Is quality a result or a system? [Lessons from the Road]

by Jamie Flinchbaugh on 09-16-15

I’ve been writing the Lessons from the Road column for IndustryWeek for many years now, and Leading Lean for Assembly Magazine for many years before that. You’d think I’d run out of topics. But each column continues to challenge me to think a bit more deeply and more clearly about a topic.

In this column, I write about the topic of quality. Quality is usually considered just a result, along with cost, efficiency, delivery. But it is also a system of how you work.

This is an excerpt from the column:

Since quality is dynamic, we cannot just design it out of the system; we have to effectively react to it. Your feedback, and feed-forward, loops must be designed to be visible, relevant and timely. Are you feeding back the right information? Is it getting to the right person or role? And how long does it take to detect the issue, communicate it and react to it? Too often, the feedback isn’t getting either to the people inadvertently causing the problem, or to those who can do something to fix it. And if it is, we create multiple quality signals that tell us eight different things in eight different ways. Which one am I supposed to react to? You can’t react to the top issue on eight different signal inputs. You must design your feedback systems so that people can see the entire problem landscape and then make good decisions about where to put their resources.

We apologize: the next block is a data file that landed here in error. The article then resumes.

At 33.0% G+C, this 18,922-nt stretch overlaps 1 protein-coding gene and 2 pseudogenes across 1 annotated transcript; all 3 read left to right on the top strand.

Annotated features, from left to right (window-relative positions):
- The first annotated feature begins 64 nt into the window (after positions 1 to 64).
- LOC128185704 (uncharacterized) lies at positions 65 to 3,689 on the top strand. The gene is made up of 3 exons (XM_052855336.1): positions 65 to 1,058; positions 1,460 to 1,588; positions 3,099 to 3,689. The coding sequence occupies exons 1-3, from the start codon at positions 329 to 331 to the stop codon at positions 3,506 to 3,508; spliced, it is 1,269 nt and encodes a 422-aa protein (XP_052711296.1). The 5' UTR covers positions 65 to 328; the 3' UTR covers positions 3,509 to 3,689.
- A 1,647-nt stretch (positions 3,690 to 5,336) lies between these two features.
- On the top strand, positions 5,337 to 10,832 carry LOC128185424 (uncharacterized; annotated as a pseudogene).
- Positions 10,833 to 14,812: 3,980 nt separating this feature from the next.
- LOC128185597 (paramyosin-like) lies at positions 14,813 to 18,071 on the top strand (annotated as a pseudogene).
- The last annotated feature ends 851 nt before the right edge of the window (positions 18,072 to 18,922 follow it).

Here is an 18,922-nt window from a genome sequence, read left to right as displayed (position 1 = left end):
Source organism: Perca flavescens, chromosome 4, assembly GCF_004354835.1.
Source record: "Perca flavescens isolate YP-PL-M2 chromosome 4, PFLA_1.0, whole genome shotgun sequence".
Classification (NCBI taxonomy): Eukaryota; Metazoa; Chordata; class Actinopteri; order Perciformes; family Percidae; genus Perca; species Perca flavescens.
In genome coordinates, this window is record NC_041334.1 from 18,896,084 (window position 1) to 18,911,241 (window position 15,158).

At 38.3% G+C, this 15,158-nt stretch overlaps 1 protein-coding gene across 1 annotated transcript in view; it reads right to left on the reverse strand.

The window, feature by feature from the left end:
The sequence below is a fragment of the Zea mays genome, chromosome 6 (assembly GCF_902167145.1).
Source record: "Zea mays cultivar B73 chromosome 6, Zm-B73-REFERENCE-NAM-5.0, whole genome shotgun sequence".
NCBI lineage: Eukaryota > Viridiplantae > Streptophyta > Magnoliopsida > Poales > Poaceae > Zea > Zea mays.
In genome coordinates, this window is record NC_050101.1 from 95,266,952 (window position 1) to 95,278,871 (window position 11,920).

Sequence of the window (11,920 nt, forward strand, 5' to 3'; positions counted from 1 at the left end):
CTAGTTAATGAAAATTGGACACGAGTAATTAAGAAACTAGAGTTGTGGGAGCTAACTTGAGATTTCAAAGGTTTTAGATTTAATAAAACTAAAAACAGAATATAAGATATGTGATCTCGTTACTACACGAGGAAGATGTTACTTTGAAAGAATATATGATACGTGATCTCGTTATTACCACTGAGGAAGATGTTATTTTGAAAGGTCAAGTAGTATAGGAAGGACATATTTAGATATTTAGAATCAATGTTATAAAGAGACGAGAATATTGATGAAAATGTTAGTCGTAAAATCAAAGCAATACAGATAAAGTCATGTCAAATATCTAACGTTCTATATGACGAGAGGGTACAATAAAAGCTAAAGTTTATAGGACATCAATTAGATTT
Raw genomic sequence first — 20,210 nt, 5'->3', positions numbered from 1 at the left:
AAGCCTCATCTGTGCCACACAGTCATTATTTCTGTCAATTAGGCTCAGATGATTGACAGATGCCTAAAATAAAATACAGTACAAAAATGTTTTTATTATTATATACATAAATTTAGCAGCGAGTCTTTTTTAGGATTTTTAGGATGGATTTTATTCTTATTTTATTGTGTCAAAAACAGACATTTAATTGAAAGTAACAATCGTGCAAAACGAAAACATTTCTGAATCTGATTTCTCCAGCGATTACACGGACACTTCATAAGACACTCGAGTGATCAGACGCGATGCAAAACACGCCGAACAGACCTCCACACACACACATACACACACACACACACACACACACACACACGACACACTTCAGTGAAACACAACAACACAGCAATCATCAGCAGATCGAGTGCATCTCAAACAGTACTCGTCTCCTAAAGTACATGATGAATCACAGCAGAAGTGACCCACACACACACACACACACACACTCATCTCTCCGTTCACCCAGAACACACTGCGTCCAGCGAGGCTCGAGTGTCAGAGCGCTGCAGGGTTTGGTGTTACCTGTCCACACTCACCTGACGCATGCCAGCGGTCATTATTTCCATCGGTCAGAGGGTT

I encourage you to read the entire column here, and please share your thoughts, questions, and comments with me.